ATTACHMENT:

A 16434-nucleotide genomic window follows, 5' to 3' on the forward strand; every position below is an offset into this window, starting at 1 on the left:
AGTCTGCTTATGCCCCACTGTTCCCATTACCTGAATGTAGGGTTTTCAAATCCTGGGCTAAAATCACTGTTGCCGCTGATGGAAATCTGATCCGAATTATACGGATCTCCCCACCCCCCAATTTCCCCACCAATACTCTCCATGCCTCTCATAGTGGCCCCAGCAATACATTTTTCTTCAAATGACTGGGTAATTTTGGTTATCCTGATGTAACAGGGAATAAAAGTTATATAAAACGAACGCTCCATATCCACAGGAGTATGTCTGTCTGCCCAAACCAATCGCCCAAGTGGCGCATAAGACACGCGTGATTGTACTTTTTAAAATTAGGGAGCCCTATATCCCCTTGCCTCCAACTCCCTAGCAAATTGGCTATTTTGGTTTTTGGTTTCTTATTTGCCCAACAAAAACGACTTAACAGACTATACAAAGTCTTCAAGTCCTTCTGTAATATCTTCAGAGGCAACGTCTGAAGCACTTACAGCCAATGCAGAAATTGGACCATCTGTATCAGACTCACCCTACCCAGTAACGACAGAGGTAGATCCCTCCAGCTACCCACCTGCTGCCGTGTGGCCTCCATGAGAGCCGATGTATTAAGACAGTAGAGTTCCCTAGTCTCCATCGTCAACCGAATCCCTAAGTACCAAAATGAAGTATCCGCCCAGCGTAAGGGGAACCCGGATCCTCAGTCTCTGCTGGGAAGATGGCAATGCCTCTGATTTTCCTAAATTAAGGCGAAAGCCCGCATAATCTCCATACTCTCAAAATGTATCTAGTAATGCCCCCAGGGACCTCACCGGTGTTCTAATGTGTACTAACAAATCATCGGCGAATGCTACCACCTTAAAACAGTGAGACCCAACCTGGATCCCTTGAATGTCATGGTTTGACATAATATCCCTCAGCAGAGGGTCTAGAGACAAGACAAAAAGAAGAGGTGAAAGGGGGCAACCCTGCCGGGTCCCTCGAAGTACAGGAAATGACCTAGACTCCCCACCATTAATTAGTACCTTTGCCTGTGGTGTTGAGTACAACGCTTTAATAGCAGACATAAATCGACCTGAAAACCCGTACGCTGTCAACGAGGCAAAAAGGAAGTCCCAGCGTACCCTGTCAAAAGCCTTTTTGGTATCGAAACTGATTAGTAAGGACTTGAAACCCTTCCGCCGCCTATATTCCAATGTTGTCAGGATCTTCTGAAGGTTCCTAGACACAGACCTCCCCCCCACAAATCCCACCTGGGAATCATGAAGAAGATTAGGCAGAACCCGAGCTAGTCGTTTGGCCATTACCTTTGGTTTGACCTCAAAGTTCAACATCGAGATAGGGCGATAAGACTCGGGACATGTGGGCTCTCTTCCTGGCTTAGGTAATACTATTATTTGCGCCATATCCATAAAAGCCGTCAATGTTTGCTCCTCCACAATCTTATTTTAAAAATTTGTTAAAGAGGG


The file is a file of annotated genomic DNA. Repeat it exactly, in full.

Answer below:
A 16434-nucleotide genomic window follows, 5' to 3' on the forward strand; every position below is an offset into this window, starting at 1 on the left:
AGTCTGCTTATGCCCCACTGTTCCCATTACCTGAATGTAGGGTTTTCAAATCCTGGGCTAAAATCACTGTTGCCGCTGATGGAAATCTGATCCGAATTATACGGATCTCCCCACCCCCCAATTTCCCCACCAATACTCTCCATGCCTCTCATAGTGGCCCCAGCAATACATTTTTCTTCAAATGACTGGGTAATTTTGGTTATCCTGATGTAACAGGGAATAAAAGTTATATAAAACGAACGCTCCATATCCACAGGAGTATGTCTGTCTGCCCAAACCAATCGCCCAAGTGGCGCATAAGACACGCGTGATTGTACTTTTTAAAATTAGGGAGCCCTATATCCCCTTGCCTCCAACTCCCTAGCAAATTGGCTATTTTGGTTTTTGGTTTCTTATTTGCCCAACAAAAACGACTTAACAGACTATACAAAGTCTTCAAGTCCTTCTGTAATATCTTCAGAGGCAACGTCTGAAGCACTTACAGCCAATGCAGAAATTGGACCATCTGTATCAGACTCACCCTACCCAGTAACGACAGAGGTAGATCCCTCCAGCTACCCACCTGCTGCCGTGTGGCCTCCATGAGAGCCGATGTATTAAGACAGTAGAGTTCCCTAGTCTCCATCGTCAACCGAATCCCTAAGTACCAAAATGAAGTATCCGCCCAGCGTAAGGGGAACCCGGATCCTCAGTCTCTGCTGGGAAGATGGCAATGCCTCTGATTTTCCTAAATTAAGGCGAAAGCCCGCATAATCTCCATACTCTCAAAATGTATCTAGTAATGCCCCCAGGGACCTCACCGGTGTTCTAATGTGTACTAACAAATCATCGGCGAATGCTACCACCTTAAAACAGTGAGACCCAACCTGGATCCCTTGAATGTCATGGTTTGACATAATATCCCTCAGCAGAGGGTCTAGAGACAAGACAAAAAGAAGAGGTGAAAGGGGGCAACCCTGCCGGGTCCCTCGAAGTACAGGAAATGACCTAGACTCCCCACCATTAATTAGTACCTTTGCCTGTGGTGTTGAGTACAACGCTTTAATAGCAGACATAAATCGACCTGAAAACCCGTACGCTGTCAACGAGGCAAAAAGGAAGTCCCAGCGTACCCTGTCAAAAGCCTTTTTGGTATCGAAACTGATTAGTAAGGACTTGAAACCCTTCCGCCGCCTATATTCCAATGTTGTCAGGATCTTCTGAAGGTTCCTAGACACAGACCTCCCCCCCACAAATCCCACCTGGGAATCATGAAGAAGATTAGGCAGAACCCGAGCTAGTCGTTTGGCCATTACCTTTGGTTTGACCTCAAAGTTCAACATCGAGATAGGGCGATAAGACTCGGGACATGTGGGCTCTCTTCCTGGCTTAGGTAATACTATTATTTGCGCCATATCCATAAAAGCCGTCAATGTTTGCTCCTCCACAATCTTATTTTAAAAATTTGTTAAAGAGGG